Predatory door-to-door sales tactics helped Youpla sign up hundreds of Indigenous people to dodgy funeral funds in some of Australia's most disadvantaged communities, new postcode data has revealed.
For decades the Aboriginal Community Benefits Fund (ACBF), later known as Youpla, targeted Indigenous consumers with Aboriginal imagery and marketing, and with promises to cover the costs of their family's Sorry Business in the event of their deaths.
But despite taking millions of dollars in premiums over decades from thousands of Indigenous people, the company has gone into liquidation and those who bought into the funds have lost everything they paid.
At least 20,000 people affected
New data released this month by liquidators shows that a minimum of 20,000 people across Australia were affected by Youpla. That includes some 10,000 in Queensland, 8000 in NSW and more than 1000 from Victoria. Indigenous people from all states and territories were affected.
The breakdown of the data by postcode shows that the Queensland communities of Yarrabah and Palm Island had the highest number of people affected, with more than 700 people in each community impacted by Youpla.
Yarrabah Aboriginal Shire Council, Mayor Ross Andrews, says the data show a "massive betrayal of our community members".
"We believe the ACBF engaged in systematic cultural manipulation for financial gain," he says.
"They targeted our community, working door-to-door, selling a funeral fund and the need for our community to join. I am disheartened by the scale of their deception and exploitation of First Nations people, not just in Yarrabah, or Far North Queensland but also Australia-wide."
We believe the ACBF engaged in systematic cultural manipulation for financial gainMayor Ross Andrews, Yarrabah Aboriginal Shire Council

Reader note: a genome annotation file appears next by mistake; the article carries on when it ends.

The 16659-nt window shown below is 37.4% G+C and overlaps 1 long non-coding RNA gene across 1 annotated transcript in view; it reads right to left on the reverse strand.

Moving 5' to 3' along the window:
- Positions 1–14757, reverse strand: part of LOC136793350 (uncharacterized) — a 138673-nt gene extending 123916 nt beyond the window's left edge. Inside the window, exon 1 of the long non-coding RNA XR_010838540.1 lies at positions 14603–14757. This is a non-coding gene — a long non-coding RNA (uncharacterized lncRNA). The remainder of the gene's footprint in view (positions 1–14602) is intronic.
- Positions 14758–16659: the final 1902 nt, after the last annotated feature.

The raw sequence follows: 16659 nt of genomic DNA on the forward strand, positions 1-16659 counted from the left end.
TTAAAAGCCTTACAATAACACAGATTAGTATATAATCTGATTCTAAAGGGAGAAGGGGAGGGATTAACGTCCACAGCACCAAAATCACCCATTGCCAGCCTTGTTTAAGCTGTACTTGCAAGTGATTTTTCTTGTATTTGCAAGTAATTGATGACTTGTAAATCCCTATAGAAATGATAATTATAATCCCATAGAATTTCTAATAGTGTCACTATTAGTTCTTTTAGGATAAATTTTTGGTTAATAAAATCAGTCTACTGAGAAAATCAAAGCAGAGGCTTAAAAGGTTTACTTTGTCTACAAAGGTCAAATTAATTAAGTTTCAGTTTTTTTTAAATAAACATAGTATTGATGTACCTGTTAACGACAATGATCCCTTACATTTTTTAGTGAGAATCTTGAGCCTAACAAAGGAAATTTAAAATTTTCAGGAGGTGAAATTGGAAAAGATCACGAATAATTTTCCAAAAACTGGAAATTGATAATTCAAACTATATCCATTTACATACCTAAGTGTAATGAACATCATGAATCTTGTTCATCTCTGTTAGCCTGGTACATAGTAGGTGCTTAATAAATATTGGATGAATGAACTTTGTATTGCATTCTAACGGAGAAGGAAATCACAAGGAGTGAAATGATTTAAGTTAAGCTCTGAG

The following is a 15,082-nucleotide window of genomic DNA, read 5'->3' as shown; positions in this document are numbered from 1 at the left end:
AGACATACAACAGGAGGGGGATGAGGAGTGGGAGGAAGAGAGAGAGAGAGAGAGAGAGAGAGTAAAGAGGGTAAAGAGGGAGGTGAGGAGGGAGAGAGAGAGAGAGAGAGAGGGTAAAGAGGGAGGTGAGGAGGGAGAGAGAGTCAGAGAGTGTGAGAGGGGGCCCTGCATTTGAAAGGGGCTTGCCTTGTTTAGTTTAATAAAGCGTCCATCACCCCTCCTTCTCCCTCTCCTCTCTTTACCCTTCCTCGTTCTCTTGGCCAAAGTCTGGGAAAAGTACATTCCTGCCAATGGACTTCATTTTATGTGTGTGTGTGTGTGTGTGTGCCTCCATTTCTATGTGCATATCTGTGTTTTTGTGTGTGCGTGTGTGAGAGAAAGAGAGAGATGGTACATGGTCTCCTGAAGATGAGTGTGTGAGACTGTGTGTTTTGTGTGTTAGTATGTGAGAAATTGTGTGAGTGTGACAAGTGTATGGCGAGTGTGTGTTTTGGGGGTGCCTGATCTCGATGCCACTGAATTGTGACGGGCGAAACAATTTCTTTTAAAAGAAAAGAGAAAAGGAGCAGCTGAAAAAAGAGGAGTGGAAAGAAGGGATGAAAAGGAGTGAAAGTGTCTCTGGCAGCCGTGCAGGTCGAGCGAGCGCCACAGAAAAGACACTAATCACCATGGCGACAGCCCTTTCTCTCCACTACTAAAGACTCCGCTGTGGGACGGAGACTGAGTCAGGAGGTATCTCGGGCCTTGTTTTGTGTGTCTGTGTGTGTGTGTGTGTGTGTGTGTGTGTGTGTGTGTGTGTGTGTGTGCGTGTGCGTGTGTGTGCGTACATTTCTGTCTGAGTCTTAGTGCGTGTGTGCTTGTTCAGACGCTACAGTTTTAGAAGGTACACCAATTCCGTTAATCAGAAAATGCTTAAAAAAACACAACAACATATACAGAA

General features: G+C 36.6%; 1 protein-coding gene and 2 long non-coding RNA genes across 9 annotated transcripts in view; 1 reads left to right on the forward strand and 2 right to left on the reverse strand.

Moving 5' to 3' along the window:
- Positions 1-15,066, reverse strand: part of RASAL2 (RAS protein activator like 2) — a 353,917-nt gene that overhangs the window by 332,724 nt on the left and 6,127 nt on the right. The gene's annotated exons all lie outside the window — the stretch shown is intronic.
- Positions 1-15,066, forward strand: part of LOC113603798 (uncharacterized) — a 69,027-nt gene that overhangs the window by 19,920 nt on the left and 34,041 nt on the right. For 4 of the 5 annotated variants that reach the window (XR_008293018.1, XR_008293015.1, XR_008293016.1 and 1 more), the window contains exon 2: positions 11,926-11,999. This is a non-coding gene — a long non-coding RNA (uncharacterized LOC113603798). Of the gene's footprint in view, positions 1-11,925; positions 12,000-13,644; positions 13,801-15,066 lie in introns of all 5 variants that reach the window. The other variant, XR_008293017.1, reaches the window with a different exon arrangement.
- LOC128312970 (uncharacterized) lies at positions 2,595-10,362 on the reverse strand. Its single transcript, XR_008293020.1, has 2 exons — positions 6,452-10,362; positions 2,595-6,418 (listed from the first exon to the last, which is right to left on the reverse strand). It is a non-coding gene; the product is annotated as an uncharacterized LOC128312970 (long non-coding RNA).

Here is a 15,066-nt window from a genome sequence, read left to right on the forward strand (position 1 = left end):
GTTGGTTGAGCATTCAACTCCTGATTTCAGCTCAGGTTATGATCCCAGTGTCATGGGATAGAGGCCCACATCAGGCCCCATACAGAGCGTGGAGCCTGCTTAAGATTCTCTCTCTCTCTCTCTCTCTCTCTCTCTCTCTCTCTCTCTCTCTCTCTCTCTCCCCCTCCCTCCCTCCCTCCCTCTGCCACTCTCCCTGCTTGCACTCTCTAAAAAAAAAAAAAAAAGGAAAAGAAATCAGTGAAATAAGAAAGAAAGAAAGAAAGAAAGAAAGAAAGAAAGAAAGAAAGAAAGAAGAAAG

Aunty Jan Harris is a traditional owner in Yarrabah and one of those who signed up to ACBF when they door-knocked her town. She says she signed up to help her family in the case of her death, but has now been left with nothing.
"What they did to us was wrong, they took all this money for what?" she says. "It's like they robbed us."
Government considering compensation
In June the new federal government announced it's considering options to compensate people affected by the collapse of Youpla. The new Minister for Financial Services Stephen Jones said he's seeking advice from the Treasury about how the government could potentially compensate those affected.
Bettina Cooper, Aboriginal Financial Counsellor at Mob Strong Debt Help, says the federal government has an opportunity to show its commitment to improving the wellbeing of First Nations peoples.
It's time for the new federal government to get up, stand up and show up for First Nations peoplesBettina Cooper, Aboriginal Financial Counsellor, Mob Strong Debt Help
"It's time for the new federal government to get up, stand up and show up for First Nations peoples," she says. "Elders are being left in morgues as the money their families were relying on to pay for Sorry Business disappeared overnight.
"People who were doing the right thing by their families have been devastated by a predatory and despicable company. We are calling on the federal government to compensate all current and former customers of Youpla."
Preventing further harm
Cooper adds, "Federal government action will help prevent further intergenerational harm and debt. Delay in any government response leaves families vulnerable to predatory lenders having no choice but to take out loans with high fees and charges to meet the cultural obligations of Sorry Business. This is expanding the gap rather than closing it."
Add your name to the open letter urging the government to Save Sorry Business.
Stock images: Getty, unless otherwise stated.